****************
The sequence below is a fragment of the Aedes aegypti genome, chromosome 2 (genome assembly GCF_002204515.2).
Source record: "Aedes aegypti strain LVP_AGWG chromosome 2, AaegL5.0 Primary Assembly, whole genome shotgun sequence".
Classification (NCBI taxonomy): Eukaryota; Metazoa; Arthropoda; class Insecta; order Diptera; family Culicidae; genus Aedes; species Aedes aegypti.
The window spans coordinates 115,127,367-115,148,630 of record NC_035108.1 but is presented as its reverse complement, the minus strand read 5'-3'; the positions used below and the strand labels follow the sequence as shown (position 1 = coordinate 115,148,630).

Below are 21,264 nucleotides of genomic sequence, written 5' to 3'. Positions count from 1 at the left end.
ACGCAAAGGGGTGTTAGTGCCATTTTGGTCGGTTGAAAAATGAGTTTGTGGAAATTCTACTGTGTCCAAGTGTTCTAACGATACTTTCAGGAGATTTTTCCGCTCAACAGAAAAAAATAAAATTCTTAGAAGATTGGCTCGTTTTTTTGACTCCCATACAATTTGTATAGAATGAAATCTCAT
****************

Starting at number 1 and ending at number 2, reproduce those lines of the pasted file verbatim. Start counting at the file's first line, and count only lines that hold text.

The sequence below is a fragment of the Aedes aegypti genome, chromosome 2 (genome assembly GCF_002204515.2).
Source record: "Aedes aegypti strain LVP_AGWG chromosome 2, AaegL5.0 Primary Assembly, whole genome shotgun sequence".